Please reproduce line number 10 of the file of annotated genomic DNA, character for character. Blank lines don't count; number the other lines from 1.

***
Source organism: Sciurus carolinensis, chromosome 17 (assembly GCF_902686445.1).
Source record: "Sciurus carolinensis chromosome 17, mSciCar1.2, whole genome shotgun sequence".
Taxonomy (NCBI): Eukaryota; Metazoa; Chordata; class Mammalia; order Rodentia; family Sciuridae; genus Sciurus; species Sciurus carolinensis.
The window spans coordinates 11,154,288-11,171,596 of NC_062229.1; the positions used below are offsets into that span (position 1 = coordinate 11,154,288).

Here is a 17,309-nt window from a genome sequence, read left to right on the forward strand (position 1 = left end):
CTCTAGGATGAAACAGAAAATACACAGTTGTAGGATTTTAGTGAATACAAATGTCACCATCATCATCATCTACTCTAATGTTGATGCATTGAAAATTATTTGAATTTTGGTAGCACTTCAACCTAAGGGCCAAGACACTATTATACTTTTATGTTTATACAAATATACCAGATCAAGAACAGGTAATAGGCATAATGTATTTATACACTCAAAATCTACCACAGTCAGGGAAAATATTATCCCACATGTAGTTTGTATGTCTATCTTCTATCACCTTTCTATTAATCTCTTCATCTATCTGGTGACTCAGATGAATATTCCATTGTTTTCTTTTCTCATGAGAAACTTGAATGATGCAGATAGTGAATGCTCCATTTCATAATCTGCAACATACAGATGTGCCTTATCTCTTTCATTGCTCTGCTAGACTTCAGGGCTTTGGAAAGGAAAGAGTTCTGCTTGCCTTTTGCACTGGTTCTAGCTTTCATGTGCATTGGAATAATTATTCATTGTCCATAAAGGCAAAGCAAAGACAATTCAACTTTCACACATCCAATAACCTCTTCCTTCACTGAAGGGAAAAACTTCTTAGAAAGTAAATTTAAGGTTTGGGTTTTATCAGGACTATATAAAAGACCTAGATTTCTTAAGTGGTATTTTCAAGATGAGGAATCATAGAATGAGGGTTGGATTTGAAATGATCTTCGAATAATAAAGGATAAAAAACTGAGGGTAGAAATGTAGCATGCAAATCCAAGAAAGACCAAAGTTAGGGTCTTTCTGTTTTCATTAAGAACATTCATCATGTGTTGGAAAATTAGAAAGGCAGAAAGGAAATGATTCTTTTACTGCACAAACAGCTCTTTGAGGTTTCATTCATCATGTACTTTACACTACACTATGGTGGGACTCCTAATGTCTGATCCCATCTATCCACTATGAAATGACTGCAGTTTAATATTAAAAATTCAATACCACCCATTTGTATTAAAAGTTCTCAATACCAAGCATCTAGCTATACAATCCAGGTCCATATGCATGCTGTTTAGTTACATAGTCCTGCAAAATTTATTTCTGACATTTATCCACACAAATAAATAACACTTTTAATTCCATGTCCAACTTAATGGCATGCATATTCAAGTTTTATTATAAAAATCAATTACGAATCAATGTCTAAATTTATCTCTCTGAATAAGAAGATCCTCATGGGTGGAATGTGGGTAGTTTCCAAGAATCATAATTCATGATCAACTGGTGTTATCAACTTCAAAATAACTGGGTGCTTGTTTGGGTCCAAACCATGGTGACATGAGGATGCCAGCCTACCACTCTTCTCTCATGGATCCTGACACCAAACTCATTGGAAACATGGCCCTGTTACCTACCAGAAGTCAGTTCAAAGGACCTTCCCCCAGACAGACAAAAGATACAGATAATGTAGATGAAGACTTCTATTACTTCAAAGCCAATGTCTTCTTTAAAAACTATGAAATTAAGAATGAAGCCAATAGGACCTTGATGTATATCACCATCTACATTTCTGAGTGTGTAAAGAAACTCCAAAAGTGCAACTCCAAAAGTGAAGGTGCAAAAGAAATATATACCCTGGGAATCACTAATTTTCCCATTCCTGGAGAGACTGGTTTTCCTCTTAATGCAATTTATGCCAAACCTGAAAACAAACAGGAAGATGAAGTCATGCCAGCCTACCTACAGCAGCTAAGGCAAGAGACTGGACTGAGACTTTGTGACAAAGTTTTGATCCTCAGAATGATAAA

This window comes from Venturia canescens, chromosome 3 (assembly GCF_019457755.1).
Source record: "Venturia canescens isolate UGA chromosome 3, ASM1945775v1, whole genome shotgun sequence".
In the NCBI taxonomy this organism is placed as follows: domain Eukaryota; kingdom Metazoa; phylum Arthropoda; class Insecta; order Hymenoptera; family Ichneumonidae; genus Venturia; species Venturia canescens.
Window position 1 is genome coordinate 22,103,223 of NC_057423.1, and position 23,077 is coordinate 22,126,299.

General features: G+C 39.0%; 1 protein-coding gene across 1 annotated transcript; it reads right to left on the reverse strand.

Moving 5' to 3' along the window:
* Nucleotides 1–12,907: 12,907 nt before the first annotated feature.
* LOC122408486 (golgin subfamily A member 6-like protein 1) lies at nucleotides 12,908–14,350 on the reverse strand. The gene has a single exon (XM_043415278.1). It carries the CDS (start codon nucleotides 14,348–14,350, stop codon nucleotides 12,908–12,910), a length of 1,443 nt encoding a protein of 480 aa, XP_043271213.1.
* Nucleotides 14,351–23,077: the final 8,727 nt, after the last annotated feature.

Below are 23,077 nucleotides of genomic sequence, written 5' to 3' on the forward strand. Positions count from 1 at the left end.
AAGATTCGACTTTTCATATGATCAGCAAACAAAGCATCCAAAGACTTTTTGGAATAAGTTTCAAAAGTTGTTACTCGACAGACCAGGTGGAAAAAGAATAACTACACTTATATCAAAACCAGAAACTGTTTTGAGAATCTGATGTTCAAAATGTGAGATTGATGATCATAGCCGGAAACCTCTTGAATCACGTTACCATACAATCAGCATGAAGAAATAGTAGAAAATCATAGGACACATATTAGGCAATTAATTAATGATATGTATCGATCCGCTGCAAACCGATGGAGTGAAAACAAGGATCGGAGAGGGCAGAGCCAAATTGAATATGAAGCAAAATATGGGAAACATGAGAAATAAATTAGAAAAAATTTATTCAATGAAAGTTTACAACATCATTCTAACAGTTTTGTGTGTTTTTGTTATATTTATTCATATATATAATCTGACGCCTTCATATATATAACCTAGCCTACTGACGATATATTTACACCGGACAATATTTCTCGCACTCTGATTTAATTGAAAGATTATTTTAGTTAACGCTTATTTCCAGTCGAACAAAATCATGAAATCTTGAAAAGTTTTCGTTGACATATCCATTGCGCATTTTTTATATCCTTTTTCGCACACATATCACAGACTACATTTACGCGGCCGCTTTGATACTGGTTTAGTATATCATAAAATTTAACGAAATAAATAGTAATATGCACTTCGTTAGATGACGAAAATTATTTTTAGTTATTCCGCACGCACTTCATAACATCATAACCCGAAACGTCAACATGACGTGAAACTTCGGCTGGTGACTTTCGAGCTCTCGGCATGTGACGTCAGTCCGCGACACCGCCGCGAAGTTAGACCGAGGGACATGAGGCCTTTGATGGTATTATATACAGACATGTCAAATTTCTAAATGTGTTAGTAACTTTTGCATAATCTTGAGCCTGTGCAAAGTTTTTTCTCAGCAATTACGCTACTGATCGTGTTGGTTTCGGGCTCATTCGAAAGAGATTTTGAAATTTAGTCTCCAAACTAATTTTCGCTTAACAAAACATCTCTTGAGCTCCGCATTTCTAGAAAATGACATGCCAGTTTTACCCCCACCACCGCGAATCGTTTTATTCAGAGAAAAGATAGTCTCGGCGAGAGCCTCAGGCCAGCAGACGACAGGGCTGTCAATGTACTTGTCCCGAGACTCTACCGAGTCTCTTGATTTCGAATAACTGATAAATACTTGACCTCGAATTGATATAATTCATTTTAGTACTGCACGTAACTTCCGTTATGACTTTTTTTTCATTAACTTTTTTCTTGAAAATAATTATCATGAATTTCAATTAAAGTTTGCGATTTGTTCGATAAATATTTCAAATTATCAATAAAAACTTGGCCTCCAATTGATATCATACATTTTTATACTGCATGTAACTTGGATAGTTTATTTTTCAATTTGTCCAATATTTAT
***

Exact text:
Window position 1 is genome coordinate 22,103,223 of NC_057423.1, and position 23,077 is coordinate 22,126,299.